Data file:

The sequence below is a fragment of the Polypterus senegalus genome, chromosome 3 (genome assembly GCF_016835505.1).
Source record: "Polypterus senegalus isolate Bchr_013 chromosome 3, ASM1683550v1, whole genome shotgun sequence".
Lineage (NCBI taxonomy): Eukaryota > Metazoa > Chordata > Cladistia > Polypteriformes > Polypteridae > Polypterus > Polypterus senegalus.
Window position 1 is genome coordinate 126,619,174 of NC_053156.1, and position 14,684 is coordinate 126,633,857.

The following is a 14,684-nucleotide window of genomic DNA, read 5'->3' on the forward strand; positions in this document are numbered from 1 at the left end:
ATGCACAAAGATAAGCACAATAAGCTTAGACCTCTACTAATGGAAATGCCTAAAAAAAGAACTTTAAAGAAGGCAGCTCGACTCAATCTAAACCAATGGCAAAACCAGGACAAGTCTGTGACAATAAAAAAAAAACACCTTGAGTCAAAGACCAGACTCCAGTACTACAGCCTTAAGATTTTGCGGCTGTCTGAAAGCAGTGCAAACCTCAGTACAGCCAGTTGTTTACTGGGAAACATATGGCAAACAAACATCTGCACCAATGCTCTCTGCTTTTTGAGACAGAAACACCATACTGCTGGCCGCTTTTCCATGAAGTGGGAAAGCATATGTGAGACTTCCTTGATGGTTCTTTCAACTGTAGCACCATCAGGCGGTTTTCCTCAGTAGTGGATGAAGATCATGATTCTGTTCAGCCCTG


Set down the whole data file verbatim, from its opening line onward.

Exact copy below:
The sequence below is a fragment of the Polypterus senegalus genome, chromosome 3 (genome assembly GCF_016835505.1).
Source record: "Polypterus senegalus isolate Bchr_013 chromosome 3, ASM1683550v1, whole genome shotgun sequence".
Lineage (NCBI taxonomy): Eukaryota > Metazoa > Chordata > Cladistia > Polypteriformes > Polypteridae > Polypterus > Polypterus senegalus.
Window position 1 is genome coordinate 126,619,174 of NC_053156.1, and position 14,684 is coordinate 126,633,857.

The following is a 14,684-nucleotide window of genomic DNA, read 5'->3' on the forward strand; positions in this document are numbered from 1 at the left end:
ATGCACAAAGATAAGCACAATAAGCTTAGACCTCTACTAATGGAAATGCCTAAAAAAAGAACTTTAAAGAAGGCAGCTCGACTCAATCTAAACCAATGGCAAAACCAGGACAAGTCTGTGACAATAAAAAAAAAACACCTTGAGTCAAAGACCAGACTCCAGTACTACAGCCTTAAGATTTTGCGGCTGTCTGAAAGCAGTGCAAACCTCAGTACAGCCAGTTGTTTACTGGGAAACATATGGCAAACAAACATCTGCACCAATGCTCTCTGCTTTTTGAGACAGAAACACCATACTGCTGGCCGCTTTTCCATGAAGTGGGAAAGCATATGTGAGACTTCCTTGATGGTTCTTTCAACTGTAGCACCATCAGGCGGTTTTCCTCAGTAGTGGATGAAGATCATGATTCTGTTCAGCCCTG